After the Farro brothers’ acrimonious departure from Paramore, all eyes were on the remaining members of the band – guitarist Taylor York, bassist Jeremy Davis, and singer Hayley Williams. What kind of music would they create without one of their principal songwriters?

That’s a difficult question to answer. Their first album without the Farros, the self-titled Paramore, is certainly technically proficient. York and Davis have stepped up their game, and studio drummer Ilan Rubin is phenomenal. Williams has somehow improved her already fantastic voice. But while it was previously pretty easy to say that classify the band’s music as post-hardcore-tinged pop-punk, Paramore sees them experimenting with everything from post-rock to country-pop to even gospel. The record is a joyful, wanton mishmash of genres, and miraculously, it works…but just barely. It always seems as if it’s just about to burst at the seams and fall apart. It’s an overstuffed album that suffers from a problem of excess, and I can’t help but feel that Paramore pushed things a little too far.

There’s a lot to love about Paramore. It’s bookended by two of its best tracks, the infectious dance-punk tune “Fast in My Car” on one end and the sprawling post-rock jam “Future” on the other. Elsewhere, the band recalls its best minor-key work with the anthemic “Now” and the intense “Part II,” the latter of which is a callback to Riot!‘s “Let the Flames Begin.” The sunny, synth-inflected pop of “Grow Up” is a lot of fun, and the band even gets funky on “Ain’t It Fun.” This willingness to do different things is what keeps the album from feeling like a slog over its lengthy 65-minute playtime.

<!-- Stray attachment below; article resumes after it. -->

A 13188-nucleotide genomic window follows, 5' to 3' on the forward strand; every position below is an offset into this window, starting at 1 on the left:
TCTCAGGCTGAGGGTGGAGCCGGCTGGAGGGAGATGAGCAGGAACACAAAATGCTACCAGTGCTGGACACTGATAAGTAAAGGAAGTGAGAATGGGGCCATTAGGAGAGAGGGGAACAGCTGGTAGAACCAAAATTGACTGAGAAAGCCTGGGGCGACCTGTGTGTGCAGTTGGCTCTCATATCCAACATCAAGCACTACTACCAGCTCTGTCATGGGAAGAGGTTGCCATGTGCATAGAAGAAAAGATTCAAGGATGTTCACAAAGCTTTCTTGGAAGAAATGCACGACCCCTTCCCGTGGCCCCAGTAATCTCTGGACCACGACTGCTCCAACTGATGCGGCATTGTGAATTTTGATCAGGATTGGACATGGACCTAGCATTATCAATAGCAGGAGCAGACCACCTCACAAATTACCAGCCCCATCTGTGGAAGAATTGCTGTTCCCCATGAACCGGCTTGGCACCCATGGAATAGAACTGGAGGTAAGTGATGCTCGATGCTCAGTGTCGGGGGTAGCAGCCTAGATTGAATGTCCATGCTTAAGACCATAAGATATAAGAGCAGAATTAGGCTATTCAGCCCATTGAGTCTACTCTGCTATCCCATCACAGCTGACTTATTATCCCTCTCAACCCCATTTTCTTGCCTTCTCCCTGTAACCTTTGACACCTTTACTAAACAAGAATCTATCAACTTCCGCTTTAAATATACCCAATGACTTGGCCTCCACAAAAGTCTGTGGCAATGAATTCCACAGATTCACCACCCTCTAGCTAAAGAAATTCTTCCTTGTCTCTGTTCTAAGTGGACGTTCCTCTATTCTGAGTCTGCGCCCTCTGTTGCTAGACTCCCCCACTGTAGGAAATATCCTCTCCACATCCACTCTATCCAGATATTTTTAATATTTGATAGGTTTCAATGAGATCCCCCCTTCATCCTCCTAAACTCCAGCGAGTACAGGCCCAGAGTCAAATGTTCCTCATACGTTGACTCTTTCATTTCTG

But even though Paramore keeps things fresh, 65 minutes and 17 tracks is hella long for an album. It’s clear that there’s some filler here, like the misguided faux-punk jam “Anklebiters” and the boring “Hate to See Your Heart Break.” And after a while, some of the production decisions start to grate. Why does everything feel like a wall of sound? Does every song seriously need a string section? And what’s with that gospel choir in “Ain’t it Fun”…were plain old gang vocals not good enough?

It’s almost as if the remaining members of Paramore overcompensated for the Farros’ departure by trying to record the biggest, grandest album that they possibly could. Aside from the tossed-off ukulele interludes, everything about Paramore seems huge and momentous, and that feeling becomes wearying after a while. I can’t help but believe that the band could have made a truly great album if they had just scaled things back a bit. It’s to producer Justin Meldal-Johnsen’s credit that Paramore doesn’t sound overproduced, even with all the excess; unlike a lot of other pop producers, he’s not eager to sand off a band’s rougher edges. He lets York’s distorted guitar screech and wail, and he allows the bass to play snaking lines instead of just repeating roots. Still, he indulges Paramore’s excesses too much, and he just doesn’t know where to trim the fat.

I’m sure that some listeners will accuse the band of “selling out,” but Paramore is too weird and too eclectic to be a calculated stab at commercialism or arena-filling relevance. What it seems to be is a statement of three musicians’ boundless ambition. For the most part, that ambition leads to enjoyable results. However, ambition without bounds can sometimes take things a step too far. No matter how well-intentioned their ambition is, Paramore’s self-titled album is a little too much.

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